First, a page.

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December 2008


How to Become a Bounty Hunter

Number of Officers Fatally Shot in Line of Duty Expected to Hit 50 Year Low

FBI Agent Sam Hicks was fatally shot Nov. 19

FBI Agent Sam Hicks was fatally shot Nov. 19

By Allan Lengel
WASHINGTON — The number of U.S. law enforcement officers killed by gunfire this year is expected to hit a 50 year low, according to the National Law Enforcement Officers Memorial fund.
The Washington-based organization said Monday an analysis of preliminary data showed that 41 officers were fatally shot this year, a 40 percent dip from 68 in 2007. This year’s figure was the lowest since 1956 when 35 deaths were recorded. In contrast, 156 law enforcement officers were killed in 1973.
Overall, in the line of duty deaths dropped from 181 in 2007 to 140 this year, the law enforcement organization said. Just over half of the overall deaths in 2008  were traffic related.
“2007 was a wake-up call for law enforcement in our country, and law enforcement executives, officers, associations and trainers clearly heeded the call, with a renewed emphasis on officer safety training, equipment and procedures,” said NLEOMF Chairman and CEO Craig W. Floyd in a statement. “The reduction in firearms-related deaths is especially stunning, given the tremendous firepower possessed by so many criminals today. The fact that law enforcement has been able to drive down the crime rate, and do so with increased efficiency and safety, is a testament to the hard work and professionalism of our officers.”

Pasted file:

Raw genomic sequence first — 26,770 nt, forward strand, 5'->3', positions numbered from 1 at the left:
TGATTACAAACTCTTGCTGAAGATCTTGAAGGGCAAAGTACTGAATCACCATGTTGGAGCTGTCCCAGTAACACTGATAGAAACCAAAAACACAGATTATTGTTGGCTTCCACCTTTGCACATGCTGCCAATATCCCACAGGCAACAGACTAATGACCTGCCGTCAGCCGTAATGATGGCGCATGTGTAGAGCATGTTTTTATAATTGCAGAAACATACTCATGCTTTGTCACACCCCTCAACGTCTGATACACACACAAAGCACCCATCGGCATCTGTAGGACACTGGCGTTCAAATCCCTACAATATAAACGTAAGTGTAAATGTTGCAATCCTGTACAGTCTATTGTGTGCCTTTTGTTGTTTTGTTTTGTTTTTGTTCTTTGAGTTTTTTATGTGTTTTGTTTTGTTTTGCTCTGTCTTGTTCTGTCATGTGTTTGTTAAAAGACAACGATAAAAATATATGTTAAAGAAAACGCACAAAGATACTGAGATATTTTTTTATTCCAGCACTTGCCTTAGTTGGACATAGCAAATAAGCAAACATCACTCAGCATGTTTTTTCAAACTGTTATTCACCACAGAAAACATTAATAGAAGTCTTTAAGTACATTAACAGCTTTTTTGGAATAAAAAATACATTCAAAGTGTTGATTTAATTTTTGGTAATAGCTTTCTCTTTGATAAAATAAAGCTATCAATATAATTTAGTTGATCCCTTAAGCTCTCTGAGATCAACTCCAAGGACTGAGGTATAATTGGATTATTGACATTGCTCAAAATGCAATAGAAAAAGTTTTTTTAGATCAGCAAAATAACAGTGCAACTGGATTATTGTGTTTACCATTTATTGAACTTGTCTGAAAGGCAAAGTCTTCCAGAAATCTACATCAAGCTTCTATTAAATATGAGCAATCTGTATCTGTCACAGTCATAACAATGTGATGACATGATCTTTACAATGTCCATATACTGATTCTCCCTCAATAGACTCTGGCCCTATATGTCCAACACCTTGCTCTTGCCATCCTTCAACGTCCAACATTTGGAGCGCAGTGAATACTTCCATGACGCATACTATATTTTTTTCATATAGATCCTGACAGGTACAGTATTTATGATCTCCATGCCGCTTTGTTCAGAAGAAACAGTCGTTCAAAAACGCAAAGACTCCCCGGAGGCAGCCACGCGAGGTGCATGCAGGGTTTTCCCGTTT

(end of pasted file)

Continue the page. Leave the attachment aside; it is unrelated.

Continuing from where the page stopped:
Specifically, the organization said Texas recorded the most law enforcement officer fatalities with 14 followed by California with 12 and Florida and Pennsylvania, both with eight. Half of Pennsylvania’s deaths were in the Philiadelphia Police Department.
Eight federal law enforcement officers were killed this year including Samuel Hicks, an FBI agent in the Pittsburgh office who was fatally shot on Nov. 19 while serving a drug-related search warrant. Last year, 17 federal officers were killed.

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